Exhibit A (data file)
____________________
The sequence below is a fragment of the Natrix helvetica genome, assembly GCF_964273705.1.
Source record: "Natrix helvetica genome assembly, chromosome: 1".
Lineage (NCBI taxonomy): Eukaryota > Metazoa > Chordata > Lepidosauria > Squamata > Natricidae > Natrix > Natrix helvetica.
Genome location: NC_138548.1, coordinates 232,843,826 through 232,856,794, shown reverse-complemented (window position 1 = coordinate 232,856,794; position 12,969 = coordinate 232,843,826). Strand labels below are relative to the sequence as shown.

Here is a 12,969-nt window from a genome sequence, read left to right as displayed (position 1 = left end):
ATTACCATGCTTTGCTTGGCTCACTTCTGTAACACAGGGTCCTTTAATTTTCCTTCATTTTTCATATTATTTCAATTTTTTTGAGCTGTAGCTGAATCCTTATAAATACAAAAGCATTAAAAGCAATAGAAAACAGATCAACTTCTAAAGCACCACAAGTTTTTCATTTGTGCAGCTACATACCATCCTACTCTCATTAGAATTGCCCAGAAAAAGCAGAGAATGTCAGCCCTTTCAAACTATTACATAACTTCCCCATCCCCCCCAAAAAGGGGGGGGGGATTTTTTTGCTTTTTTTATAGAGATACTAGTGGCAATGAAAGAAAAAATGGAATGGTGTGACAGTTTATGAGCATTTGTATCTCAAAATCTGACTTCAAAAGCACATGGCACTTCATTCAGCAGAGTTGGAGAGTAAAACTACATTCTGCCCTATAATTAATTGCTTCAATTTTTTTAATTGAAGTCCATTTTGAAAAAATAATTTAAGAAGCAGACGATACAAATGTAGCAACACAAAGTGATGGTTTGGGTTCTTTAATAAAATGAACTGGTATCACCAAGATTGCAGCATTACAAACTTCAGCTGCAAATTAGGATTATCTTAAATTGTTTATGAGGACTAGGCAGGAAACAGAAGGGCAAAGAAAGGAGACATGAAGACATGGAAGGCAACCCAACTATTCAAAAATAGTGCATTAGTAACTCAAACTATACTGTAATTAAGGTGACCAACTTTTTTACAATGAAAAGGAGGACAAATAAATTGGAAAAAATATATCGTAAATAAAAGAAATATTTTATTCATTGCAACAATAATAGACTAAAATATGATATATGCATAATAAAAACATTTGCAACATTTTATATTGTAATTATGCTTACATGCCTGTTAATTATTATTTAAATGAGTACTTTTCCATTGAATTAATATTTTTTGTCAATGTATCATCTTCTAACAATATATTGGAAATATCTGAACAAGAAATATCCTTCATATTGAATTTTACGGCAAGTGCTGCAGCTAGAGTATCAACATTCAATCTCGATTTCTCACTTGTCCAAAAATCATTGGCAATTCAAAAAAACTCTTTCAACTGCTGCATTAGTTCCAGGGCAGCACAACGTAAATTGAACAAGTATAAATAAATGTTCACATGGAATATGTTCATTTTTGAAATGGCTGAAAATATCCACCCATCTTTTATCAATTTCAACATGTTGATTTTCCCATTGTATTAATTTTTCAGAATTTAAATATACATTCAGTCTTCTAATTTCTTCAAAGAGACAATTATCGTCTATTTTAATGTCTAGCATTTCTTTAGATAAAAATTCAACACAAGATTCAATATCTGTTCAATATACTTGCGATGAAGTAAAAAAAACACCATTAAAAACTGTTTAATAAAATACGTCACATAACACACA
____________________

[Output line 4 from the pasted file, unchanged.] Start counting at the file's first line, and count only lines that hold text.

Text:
Genome location: NC_138548.1, coordinates 232,843,826 through 232,856,794, shown reverse-complemented (window position 1 = coordinate 232,856,794; position 12,969 = coordinate 232,843,826). Strand labels below are relative to the sequence as shown.